WE SMELLED THE GREASEPAINT IN THE AIR, THEY STUMBLED INTO TOWN LAST NIGHT, COMPLETELY UNAWARE, CLAD IN SHIRTS OF MESH AND WITH MASCARA ON THEIR EYES WE SAW A KEYBOARD PLAYER AND WE KNEW THEY HAD TO DIE. THEY PLAYED A SHOW AT IVAN'S INN, FROM UNDERNEATH THE STAGE WE HEARD THE CATERWAULING DIN, THEY SANG OF FORESTS, ELVES, AND TROLLS, THE URGE TO KILL THEM ON THE SPOT WE BARELY COULD CONTROL AFTER THE SHOW THEY ALL GOT DRUNK, APPARENTLY TO CELEBRATE A SET THAT REALLY STUNK, TO THE GRAVEYARD THEY PREDICTABLY PAID CALL, THESE LORDS OF CHAOS WHINED ABOUT THEIR TOUR BUS BEING SMALL THEY SPOKE OF NORWAY AND 'THE SCENE' THE SOUND OF LAUGHING GHOULS REVERBERATED THROUGH THE TREES 'WE SHOULD TAKE SOME PICTURES!' THE ONE IN CHAIN MAIL SAID, 'THAT'S IT.' CREMATOR GROWLED, 'IT'S TIME THESE IDIOTS WERE DEAD.' THEY SCATTERED LIKE RATS WHEN THEY SAW GHOUL ATTACK, THE DRUMMER WAS THE FIRST TO GO, A HOOK IN HIS BACK MACHETES WERE SINKING INTO PAINTED FLESH CARNAGE AND GORE SOAKING LEATHER AND MESH THE KEYBOARDIST BEGGED BUT FERMENTOR JUST LAUGHED WE HACKED OFF HIS HANDS AND THEN CHOPPED HIM IN HALF THE VOCALIST WAS STRANGLED WITH HIS VERY GUTS HIS FEMALE BACK-UP EXPIRED FROM HER CUTS SPLATTERING BRAIN PANS AS A MATTER OF COURSE VIOLENTLY MURDERING WITH NO FUCKING REMORSE THEIR BASSIST, TO A BOOBYTRAP, PAID A TOLL HIS HEAD HAVING GAINED FIVE OR SIX EXTRA HOLES THE BLOOD FROM HIS MOUTH MADE A HOT, STEAMY TREAT WE SAVOURED THE MOMENT, THEN SAWED OFF HIS FEET BOTH OF THE GUITARISTS MADE A RUN FOR THE GATE DIGESTOR CUT THEM OFF AND SEALED THEIR FATE ONE OF THEM CRIED WHILE THE OTHER WAS KILLED, HIS TEARS DID NO GOOD AS HIS SKULL WAS STILL DRILLED SLICING AND DICING, OUR FANATIC OBSESSION OF SLAUGHTERING POSEURS, WE'VE MADE A PROFESSION IN OUR FORBIDDEN... FORBIDDEN CRYPTS!!!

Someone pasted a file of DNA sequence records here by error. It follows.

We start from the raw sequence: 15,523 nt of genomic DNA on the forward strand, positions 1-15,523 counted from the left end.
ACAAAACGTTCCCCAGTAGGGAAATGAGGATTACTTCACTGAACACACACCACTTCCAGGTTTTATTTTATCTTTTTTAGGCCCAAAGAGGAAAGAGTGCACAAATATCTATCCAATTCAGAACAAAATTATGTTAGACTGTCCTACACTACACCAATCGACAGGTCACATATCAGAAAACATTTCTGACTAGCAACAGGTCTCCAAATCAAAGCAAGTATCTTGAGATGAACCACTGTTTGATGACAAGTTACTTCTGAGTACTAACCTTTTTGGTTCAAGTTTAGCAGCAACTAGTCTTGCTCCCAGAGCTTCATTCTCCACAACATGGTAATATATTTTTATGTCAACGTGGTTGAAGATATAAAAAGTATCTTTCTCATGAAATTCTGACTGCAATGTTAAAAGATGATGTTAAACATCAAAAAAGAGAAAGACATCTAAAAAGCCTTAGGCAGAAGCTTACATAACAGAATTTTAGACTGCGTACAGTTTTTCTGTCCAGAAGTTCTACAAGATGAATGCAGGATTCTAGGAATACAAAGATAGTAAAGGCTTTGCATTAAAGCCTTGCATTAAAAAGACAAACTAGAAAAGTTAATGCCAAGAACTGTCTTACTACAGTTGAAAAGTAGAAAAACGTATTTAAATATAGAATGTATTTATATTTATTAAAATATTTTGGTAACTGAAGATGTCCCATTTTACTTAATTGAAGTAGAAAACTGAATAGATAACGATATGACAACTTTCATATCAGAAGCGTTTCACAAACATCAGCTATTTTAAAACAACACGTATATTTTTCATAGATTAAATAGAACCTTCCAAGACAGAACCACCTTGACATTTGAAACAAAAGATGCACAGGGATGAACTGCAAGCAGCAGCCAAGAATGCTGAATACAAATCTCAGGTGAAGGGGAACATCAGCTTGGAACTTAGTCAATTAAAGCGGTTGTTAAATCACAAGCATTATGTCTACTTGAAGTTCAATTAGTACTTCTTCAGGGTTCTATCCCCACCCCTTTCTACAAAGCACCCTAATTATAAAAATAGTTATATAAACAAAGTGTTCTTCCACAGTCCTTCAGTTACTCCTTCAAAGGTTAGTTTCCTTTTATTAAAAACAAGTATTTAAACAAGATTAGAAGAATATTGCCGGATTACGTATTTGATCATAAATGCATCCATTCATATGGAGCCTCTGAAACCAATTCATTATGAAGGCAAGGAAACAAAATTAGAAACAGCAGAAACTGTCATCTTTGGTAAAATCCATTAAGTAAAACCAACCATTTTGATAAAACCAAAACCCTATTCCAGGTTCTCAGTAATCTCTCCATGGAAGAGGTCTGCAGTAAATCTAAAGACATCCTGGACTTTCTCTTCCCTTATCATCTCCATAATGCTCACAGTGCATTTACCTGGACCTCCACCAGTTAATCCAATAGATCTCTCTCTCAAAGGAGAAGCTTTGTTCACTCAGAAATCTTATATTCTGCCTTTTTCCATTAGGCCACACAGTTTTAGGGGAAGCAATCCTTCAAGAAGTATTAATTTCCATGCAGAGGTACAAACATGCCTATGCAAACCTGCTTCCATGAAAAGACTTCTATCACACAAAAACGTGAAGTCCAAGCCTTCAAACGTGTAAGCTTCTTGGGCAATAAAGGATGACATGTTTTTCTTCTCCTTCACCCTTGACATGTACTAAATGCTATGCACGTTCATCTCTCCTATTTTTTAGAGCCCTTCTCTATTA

We are dealing, then, with an absurdity that is not a quirk or an accident, but is fundamental to our character as people. The split between what we think and what we do is profound. It is not just possible, it is altogether to be expected, that our society would produce conservationists who invest in strip-mining companies, just as it must inevitably produce asthmatic executives whose industries pollute the air and vice-presidents of pesticide corporations whose children are dying of cancer. And these people will tell you that this is the way the "real world" works. The will pride themselves on their sacrifices for "our standard of living." They will call themselves "practical men" and "hardheaded realists." And they will have their justifications in abundance from intellectuals, college professors, clergymen, politicians. The viciousness of a mentality that can look complacently upon disease as "part of the cost" would be obvious to any child. But this is the "realism" of millions of modern adults. There is no use pretending that the contradiction between what we think or say and what we do is a limited phenomenon. There is no group of the extra-intelligent or extra-concerned or extra-virtuous that is exempt. I cannot think of any American whom I know or have heard of, who is not contributing in some way to destruction. The reason is simple: to live undestructively in an economy that is overwhelmingly destructive would require of any one of us, or of any small group of us, a great deal more work than we have yet been able to do. How could we divorce ourselves completely and yet responsibly from the technologies and powers that are destroying our planet? The answer is not yet thinkable, and it will not be thinkable for some time - even though there are now groups and families and persons everywhere in the country who have begun the labor of thinking it. And so we are by no means divided, or readily divisible, into environmental saints and sinners. But there are legitimate distinctions that need to be made. These are distinctions of degree and of consciousness. Some people are less destructive than others, and some are more conscious of their destructiveness than others. For some, their involvement in pollution, soil depletion, strip-mining, deforestation, industrial and commercial waste is simply a "practical" compromise, a necessary "reality, " the price of modern comfort and convenience. For others, this list of involvements is an agenda for thought and work that will produce remedies. People who thus set their lives against destruction have necessarily confronted in themselves the absurdity that they have recognized in their society. They have first observed the tendency of modern organizations to perform in opposition to their stated purposes. They have seen governments that exploit and oppress the people they are sworn to serve and protect, medical procedures that produce ill health, schools that preserve ignorance, methods of transportation that, as Ivan Illich says, have 'created more distances than they... bridge.' And they have seen that these public absurdities are, and can be, no more than the aggregate result of private absurdities; the corruption of community has its source in the corruption of character. This realization has become the typical moral crisis of our time. Once our personal connection to what is wrong becomes clear, then we have to choose: we can go on as before, recognizing our dishonesty and living with it the best we can, or we can begin the effort to change the way we think and live.